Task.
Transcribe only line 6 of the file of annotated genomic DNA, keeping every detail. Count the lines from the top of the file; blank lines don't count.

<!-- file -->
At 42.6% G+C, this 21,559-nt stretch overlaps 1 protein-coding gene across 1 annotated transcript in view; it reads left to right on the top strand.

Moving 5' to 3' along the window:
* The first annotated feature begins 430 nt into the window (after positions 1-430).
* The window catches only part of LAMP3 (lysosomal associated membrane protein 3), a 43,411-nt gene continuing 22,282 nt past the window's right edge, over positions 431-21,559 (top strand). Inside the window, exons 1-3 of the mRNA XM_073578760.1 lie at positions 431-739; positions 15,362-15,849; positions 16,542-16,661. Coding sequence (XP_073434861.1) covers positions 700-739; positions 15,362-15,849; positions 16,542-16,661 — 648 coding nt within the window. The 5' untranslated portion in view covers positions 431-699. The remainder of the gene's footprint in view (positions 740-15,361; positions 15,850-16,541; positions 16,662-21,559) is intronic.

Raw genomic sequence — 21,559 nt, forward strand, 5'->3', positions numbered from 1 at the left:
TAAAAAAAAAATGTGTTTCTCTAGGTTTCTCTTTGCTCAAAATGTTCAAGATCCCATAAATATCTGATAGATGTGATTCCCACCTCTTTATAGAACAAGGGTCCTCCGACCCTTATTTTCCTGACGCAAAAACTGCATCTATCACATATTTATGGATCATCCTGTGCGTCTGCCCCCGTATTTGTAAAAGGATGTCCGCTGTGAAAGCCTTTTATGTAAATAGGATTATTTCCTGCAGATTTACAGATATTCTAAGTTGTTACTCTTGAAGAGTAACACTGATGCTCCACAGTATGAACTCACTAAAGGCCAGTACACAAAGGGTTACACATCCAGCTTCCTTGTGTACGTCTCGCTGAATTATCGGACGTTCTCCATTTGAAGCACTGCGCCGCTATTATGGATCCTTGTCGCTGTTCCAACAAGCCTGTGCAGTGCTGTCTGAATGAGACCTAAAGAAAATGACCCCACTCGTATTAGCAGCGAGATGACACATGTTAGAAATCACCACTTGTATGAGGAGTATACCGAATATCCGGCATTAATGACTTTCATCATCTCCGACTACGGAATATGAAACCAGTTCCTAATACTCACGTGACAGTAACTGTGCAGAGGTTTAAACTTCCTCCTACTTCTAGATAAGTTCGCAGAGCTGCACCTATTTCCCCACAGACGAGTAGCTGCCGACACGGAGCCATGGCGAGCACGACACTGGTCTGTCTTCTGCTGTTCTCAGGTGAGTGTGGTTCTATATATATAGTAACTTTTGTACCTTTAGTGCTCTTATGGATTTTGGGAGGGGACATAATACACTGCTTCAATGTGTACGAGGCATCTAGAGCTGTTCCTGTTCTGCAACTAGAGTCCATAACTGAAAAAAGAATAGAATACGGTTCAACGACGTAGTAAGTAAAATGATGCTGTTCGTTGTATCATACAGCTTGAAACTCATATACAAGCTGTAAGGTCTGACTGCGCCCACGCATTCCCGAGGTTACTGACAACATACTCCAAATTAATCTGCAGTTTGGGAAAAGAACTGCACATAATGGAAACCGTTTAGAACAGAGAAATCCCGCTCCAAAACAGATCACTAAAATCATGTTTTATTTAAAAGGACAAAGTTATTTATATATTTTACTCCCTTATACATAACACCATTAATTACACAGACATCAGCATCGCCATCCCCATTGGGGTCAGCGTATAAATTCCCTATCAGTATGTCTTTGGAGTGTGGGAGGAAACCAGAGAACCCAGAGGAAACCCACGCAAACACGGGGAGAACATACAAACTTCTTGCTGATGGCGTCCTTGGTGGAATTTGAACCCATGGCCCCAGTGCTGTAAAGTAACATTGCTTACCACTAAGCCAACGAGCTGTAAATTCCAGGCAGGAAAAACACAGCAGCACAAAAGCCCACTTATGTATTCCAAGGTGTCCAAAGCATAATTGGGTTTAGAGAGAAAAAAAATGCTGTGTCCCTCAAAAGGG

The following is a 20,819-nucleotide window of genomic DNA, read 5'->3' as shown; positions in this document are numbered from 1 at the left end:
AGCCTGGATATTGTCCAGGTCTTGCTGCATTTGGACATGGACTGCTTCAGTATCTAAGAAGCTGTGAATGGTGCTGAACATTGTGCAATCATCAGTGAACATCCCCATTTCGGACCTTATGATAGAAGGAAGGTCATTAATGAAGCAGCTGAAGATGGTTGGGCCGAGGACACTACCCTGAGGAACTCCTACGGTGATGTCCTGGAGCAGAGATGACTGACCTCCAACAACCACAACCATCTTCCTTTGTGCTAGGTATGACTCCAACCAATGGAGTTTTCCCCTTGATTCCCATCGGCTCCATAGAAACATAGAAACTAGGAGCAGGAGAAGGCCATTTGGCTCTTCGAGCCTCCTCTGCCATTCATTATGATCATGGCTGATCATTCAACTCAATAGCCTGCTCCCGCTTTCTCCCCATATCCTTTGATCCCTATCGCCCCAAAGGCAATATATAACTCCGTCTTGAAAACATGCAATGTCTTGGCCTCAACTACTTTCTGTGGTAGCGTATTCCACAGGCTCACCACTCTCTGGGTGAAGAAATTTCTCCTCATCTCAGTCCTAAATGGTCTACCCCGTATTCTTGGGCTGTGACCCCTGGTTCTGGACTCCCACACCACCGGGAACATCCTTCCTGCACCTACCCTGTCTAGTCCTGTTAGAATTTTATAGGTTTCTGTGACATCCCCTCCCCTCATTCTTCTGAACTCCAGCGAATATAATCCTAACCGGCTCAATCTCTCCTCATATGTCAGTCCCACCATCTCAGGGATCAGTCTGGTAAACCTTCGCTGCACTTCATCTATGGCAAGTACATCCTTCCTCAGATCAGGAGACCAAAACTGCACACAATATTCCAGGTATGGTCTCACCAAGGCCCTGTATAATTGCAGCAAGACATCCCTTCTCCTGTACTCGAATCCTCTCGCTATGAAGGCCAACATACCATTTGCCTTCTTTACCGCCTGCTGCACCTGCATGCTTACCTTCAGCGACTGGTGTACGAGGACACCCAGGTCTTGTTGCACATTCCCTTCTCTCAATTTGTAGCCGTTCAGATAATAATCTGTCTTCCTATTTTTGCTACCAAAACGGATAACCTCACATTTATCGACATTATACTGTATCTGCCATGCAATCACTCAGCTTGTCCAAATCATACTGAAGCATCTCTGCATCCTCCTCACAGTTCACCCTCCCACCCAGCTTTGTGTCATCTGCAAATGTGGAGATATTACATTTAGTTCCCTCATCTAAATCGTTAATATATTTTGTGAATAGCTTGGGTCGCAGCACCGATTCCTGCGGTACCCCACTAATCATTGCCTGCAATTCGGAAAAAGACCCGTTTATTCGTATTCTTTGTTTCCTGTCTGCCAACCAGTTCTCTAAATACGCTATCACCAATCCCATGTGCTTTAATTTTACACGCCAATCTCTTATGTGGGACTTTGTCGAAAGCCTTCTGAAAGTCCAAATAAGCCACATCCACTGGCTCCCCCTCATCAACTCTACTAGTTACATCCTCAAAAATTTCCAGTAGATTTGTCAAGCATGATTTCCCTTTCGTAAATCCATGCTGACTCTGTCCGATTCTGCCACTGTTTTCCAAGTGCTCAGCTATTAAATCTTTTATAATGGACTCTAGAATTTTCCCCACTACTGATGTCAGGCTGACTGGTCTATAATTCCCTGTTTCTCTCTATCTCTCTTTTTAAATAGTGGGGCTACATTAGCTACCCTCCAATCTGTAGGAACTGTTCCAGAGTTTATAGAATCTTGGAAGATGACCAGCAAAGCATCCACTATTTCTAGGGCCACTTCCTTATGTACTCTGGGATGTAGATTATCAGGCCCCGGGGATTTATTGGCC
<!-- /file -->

TAAAAAAAAAATGTGTTTCTCTAGGTTTCTCTTTGCTCAAAATGTTCAAGATCCCATAAATATCTGATAGATGTGATTCCCACCTCTTTATAGAACAAGGGTCCTCCGACCCTTATTTTCCTGACGCAAAAACTGCATCTATCACATATTTATGGATCATCCTGTGCGTCTGCCCCCGTATTTGTAAAAGGATGTCCGCTGTGAAAGCCTTTTATGTAAATAGGATTATTTCCTGCAGATTTACAGATATTCTAAGTTGTTACTCTTGAAGAGTAACACTGATGCTCCACAGTATGAACTCACTAAAGGCCAGTACACAAAGGGTTACACATCCAGCTTCCTTGTGTACGTCTCGCTGAATTATCGGACGTTCTCCATTTGAAGCACTGCGCCGCTATTATGGATCCTTGTCGCTGTTCCAACAAGCCTGTGCAGTGCTGTCTGAATGAGACCTAAAGAAAATGACCCCACTCGTATTAGCAGCGAGATGACACATGTTAGAAATCACCACTTGTATGAGGAGTATACCGAATATCCGGCATTAATGACTTTCATCATCTCCGACTACGGAATATGAAACCAGTTCCTAATACTCACGTGACAGTAACTGTGCAGAGGTTTAAACTTCCTCCTACTTCTAGATAAGTTCGCAGAGCTGCACCTATTTCCCCACAGACGAGTAGCTGCCGACACGGAGCCATGGCGAGCACGACACTGGTCTGTCTTCTGCTGTTCTCAGGTGAGTGTGGTTCTATATATATAGTAACTTTTGTACCTTTAGTGCTCTTATGGATTTTGGGAGGGGACATAATACACTGCTTCAATGTGTACGAGGCATCTAGAGCTGTTCCTGTTCTGCAACTAGAGTCCATAACTGAAAAAAGAATAGAATACGGTTCAACGACGTAGTAAGTAAAATGATGCTGTTCGTTGTATCATACAGCTTGAAACTCATATACAAGCTGTAAGGTCTGACTGCGCCCACGCATTCCCGAGGTTACTGACAACATACTCCAAATTAATCTGCAGTTTGGGAAAAGAACTGCACATAATGGAAACCGTTTAGAACAGAGAAATCCCGCTCCAAAACAGATCACTAAAATCATGTTTTATTTAAAAGGACAAAGTTATTTATATATTTTACTCCCTTATACATAACACCATTAATTACACAGACATCAGCATCGCCATCCCCATTGGGGTCAGCGTATAAATTCCCTATCAGTATGTCTTTGGAGTGTGGGAGGAAACCAGAGAACCCAGAGGAAACCCACGCAAACACGGGGAGAACATACAAACTTCTTGCTGATGGCGTCCTTGGTGGAATTTGAACCCATGGCCCCAGTGCTGTAAAGTAACATTGCTTACCACTAAGCCAACGAGCTGTAAATTCCAGGCAGGAAAAACACAGCAGCACAAAAGCCCACTTATGTATTCCAAGGTGTCCAAAGCATAATTGGGTTTAGAGAGAAAAAAAATGCTGTGTCCCTCAAAAGGG